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09 Jul 2010

Diet for high cholesterol

I have been diagnosed with (very) high cholesterol. I am trying to change my diet, but am having problems in determining what I should and should not eat. I have the following questions:

1. I love eating crisps and cakes - both things that I should avoid. I was wondering if there is anyway that I can still enjoy cakes by maybe substituting the high fat ingredients with something more healthy.

a) Which are the " bad"  ingredients and do you know of substitutes?
b) If I substitute all the " bad"  ingredients with " healthier"  ingredients, am I still only allowed to eat such cakes on occasion or how often can I indulge?

2. I am getting rather confused when reading the food labels on food - I''m not sure what is good to eat and what is not. I''m not sure what I need to be looking at:

a) Total fat or saturated fat? Some times an item is high in total fat but low in saturated fat - Does that mean that I can eat it to my " heart''s content" ? Eg. A packet of McCains frozen chips have Total Fat = 6.2g and Saturated fat of 0.8g per 100g, but the pack is 750g. Is this a healthy choice and why or why not?
b) Total- and saturated fat per serving size or 100g? E.g. a packet of Nut and Raisan Muesli (Jungle Energy Crunch) is say for instance 8g of Total fat per 100g. But the packet is 450g. For breakfast I eat a small bowl of muesli - Is it a healthy choice and why or why not?

3. I know I''m supposed to be eating more unsaturated fats (plant fats). I have started to snack on nuts, I eat avocado on a weekly basis and use olive oil.

a) Do I need to watch the amount of these unsaturated fats that I consume or the more the better? I.e. Can too much be bad?
b) How much saturated and unsaturated fats should I limit myself to on a daily basis?

4. How much exercise do you recommend on a weekly basis?

Thanks so much for your help
Answer 541 views

01 Jan 0001

Dear NWH
Goodness, with so many questions I think you need to have a session with a clinical dietitian (visit the Association for Dietetics in SA Website at: and click on "Find a Dietitian" to find a dietitian in your area). However, I shall try to answer this flood of questions for you. You will have to avoid all crisps and cakes because you need to lower both your total and saturated fat intakes to improve your cholesterol. The only type of cake I can think of that does not contain lots of butter/margarine/oil is a meringue served with fresh fruit and No cream! Regarding high blood cholesterol levels, the "bad ingredients" in all foods, not just in cakes or crisps, are total fat, saturated fat, trans-fat and cholesterol. The best way to control your blood cholesterol levels is to avoid all foods that contain more than 3 g of total fat per 100g. So this cuts out all those foods that have a high total fat content but are low in saturated fat like those chips you mention. You will also have to make your own muesli from oats, dried fruit and a few nuts, because the muesli you mention contains 8 g of fat per 100g. Stick to looking at the values per 100g and keep in mind that all foods which contain more fat than 3 g per 100g are potentially harmful. You are after all not going to eat the whole 450 g of muesli at once. The ONLY exceptions to the 3g/100g rule, are nuts, avocado and healthy oils (olive, canola and avocado oils), but even with these foods you should limit your intake to 30g nuts per day, 1/4 avocado and 1-2 Tablespoons of the oil per day otherwise you will start gaining weight. Too much of anything can have negative effects. Moderation is the key. Experts agree that we should all have at least 30 min of exercise a day preferably 7 days a week.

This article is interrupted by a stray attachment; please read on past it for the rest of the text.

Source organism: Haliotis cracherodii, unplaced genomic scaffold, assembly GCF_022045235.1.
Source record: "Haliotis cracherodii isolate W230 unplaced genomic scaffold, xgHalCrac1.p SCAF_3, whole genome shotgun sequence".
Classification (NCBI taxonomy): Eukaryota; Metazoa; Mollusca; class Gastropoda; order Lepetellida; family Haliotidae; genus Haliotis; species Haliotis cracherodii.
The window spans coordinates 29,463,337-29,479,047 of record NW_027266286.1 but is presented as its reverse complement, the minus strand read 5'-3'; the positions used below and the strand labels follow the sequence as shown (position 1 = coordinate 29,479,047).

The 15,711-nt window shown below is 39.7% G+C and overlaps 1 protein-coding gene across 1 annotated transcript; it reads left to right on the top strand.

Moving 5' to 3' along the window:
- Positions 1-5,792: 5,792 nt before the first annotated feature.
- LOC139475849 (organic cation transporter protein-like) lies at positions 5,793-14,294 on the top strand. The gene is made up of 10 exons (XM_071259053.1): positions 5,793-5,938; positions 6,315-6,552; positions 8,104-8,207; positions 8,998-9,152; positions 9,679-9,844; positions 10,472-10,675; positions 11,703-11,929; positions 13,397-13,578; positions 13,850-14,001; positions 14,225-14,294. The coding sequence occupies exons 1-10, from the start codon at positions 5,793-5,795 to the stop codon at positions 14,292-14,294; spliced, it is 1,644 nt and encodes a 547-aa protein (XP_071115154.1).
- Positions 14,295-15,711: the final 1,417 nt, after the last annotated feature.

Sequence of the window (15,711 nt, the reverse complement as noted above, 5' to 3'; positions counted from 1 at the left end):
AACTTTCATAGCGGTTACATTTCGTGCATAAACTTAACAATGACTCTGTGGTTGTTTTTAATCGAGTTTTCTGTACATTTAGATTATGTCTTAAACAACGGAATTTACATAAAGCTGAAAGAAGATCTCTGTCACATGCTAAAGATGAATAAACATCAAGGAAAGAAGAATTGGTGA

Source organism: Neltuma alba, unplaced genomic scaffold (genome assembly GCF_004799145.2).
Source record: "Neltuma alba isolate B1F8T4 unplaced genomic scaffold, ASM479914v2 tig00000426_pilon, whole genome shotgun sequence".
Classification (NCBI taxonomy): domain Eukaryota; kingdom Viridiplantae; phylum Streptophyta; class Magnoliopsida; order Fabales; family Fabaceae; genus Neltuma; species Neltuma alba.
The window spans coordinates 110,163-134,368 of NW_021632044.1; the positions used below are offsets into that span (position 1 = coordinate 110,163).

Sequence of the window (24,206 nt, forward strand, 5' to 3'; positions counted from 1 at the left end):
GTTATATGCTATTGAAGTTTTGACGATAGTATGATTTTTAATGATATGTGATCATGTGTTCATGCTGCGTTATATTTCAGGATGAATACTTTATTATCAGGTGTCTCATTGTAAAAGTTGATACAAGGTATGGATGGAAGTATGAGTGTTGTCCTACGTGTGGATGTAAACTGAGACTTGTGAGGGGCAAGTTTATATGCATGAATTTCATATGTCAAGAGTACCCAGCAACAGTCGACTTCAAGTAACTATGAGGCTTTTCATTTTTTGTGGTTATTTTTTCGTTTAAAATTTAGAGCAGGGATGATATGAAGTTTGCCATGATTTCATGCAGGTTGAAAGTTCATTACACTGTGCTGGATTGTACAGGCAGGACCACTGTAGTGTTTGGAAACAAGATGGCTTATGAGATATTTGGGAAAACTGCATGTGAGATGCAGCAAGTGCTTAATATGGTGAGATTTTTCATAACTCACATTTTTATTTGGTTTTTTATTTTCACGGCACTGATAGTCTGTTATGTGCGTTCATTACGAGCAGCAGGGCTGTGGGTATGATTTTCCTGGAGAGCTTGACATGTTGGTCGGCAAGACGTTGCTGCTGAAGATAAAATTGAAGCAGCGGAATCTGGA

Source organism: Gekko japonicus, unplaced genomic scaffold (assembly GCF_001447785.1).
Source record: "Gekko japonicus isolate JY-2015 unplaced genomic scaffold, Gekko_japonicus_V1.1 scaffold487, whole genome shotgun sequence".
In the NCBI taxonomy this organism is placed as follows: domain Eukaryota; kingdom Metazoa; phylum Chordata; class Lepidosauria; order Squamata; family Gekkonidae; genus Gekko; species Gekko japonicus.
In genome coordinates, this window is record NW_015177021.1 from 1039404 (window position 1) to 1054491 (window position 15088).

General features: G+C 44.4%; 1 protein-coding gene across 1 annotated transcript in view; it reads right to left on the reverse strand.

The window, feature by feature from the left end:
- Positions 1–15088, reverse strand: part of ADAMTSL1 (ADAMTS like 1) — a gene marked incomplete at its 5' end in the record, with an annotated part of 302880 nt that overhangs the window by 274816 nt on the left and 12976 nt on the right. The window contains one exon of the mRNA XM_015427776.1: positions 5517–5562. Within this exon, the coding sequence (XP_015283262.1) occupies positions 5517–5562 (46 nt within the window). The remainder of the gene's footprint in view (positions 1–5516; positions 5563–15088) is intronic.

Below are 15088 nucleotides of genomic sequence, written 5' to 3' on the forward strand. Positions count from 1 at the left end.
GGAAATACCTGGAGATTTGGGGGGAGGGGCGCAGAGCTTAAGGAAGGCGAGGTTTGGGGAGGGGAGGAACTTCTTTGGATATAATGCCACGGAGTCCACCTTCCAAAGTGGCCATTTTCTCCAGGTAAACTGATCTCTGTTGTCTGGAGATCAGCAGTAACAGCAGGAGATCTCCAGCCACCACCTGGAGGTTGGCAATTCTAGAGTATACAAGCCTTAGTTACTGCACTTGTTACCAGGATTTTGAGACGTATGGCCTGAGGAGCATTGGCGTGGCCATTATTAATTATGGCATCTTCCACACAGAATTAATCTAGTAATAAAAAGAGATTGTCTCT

Because it is evident that you are battling with the concept of using a low-fat, low-cholesterol, low-saturated fat diet, I would urge you to consult a dietitian as soon as possible. Also click on 'Diet' and 'You are what you eat' and read the 'Healthy Heart' section to obtain additional info that may help.
Best regards
The information provided does not constitute a diagnosis of your condition. You should consult a medical practitioner or other appropriate health care professional for a physical examination, diagnosis and formal advice. Health24 and the expert accept no responsibility or liability for any damage or personal harm you may suffer resulting from making use of this content.
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